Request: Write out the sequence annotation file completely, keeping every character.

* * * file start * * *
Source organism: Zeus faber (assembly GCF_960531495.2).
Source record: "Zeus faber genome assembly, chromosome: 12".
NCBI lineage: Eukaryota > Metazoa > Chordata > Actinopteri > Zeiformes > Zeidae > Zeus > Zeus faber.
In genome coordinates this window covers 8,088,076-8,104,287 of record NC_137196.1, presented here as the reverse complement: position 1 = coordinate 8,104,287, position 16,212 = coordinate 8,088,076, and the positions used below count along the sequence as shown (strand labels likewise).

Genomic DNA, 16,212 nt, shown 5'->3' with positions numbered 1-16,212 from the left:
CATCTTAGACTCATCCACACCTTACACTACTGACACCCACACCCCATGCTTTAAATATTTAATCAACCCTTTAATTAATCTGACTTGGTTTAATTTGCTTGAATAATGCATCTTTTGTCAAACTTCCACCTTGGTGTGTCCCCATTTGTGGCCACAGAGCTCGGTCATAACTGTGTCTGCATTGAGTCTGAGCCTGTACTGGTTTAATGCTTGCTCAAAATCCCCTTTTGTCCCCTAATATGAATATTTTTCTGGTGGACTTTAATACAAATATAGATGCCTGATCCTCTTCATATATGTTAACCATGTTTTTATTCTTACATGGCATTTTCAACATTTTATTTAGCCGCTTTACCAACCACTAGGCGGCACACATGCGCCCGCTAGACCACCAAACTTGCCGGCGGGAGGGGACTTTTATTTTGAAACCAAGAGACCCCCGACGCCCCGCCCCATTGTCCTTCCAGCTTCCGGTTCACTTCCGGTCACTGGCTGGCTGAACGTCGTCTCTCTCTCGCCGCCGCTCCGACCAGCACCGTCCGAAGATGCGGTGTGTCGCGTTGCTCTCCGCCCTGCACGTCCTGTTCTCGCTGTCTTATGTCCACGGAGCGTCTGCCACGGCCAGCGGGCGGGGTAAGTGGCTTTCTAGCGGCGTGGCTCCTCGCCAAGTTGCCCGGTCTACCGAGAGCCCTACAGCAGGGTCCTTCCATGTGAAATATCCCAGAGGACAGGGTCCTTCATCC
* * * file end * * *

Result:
Source organism: Zeus faber (assembly GCF_960531495.2).
Source record: "Zeus faber genome assembly, chromosome: 12".
NCBI lineage: Eukaryota > Metazoa > Chordata > Actinopteri > Zeiformes > Zeidae > Zeus > Zeus faber.
In genome coordinates this window covers 8,088,076-8,104,287 of record NC_137196.1, presented here as the reverse complement: position 1 = coordinate 8,104,287, position 16,212 = coordinate 8,088,076, and the positions used below count along the sequence as shown (strand labels likewise).

Genomic DNA, 16,212 nt, shown 5'->3' with positions numbered 1-16,212 from the left:
CATCTTAGACTCATCCACACCTTACACTACTGACACCCACACCCCATGCTTTAAATATTTAATCAACCCTTTAATTAATCTGACTTGGTTTAATTTGCTTGAATAATGCATCTTTTGTCAAACTTCCACCTTGGTGTGTCCCCATTTGTGGCCACAGAGCTCGGTCATAACTGTGTCTGCATTGAGTCTGAGCCTGTACTGGTTTAATGCTTGCTCAAAATCCCCTTTTGTCCCCTAATATGAATATTTTTCTGGTGGACTTTAATACAAATATAGATGCCTGATCCTCTTCATATATGTTAACCATGTTTTTATTCTTACATGGCATTTTCAACATTTTATTTAGCCGCTTTACCAACCACTAGGCGGCACACATGCGCCCGCTAGACCACCAAACTTGCCGGCGGGAGGGGACTTTTATTTTGAAACCAAGAGACCCCCGACGCCCCGCCCCATTGTCCTTCCAGCTTCCGGTTCACTTCCGGTCACTGGCTGGCTGAACGTCGTCTCTCTCTCGCCGCCGCTCCGACCAGCACCGTCCGAAGATGCGGTGTGTCGCGTTGCTCTCCGCCCTGCACGTCCTGTTCTCGCTGTCTTATGTCCACGGAGCGTCTGCCACGGCCAGCGGGCGGGGTAAGTGGCTTTCTAGCGGCGTGGCTCCTCGCCAAGTTGCCCGGTCTACCGAGAGCCCTACAGCAGGGTCCTTCCATGTGAAATATCCCAGAGGACAGGGTCCTTCATCC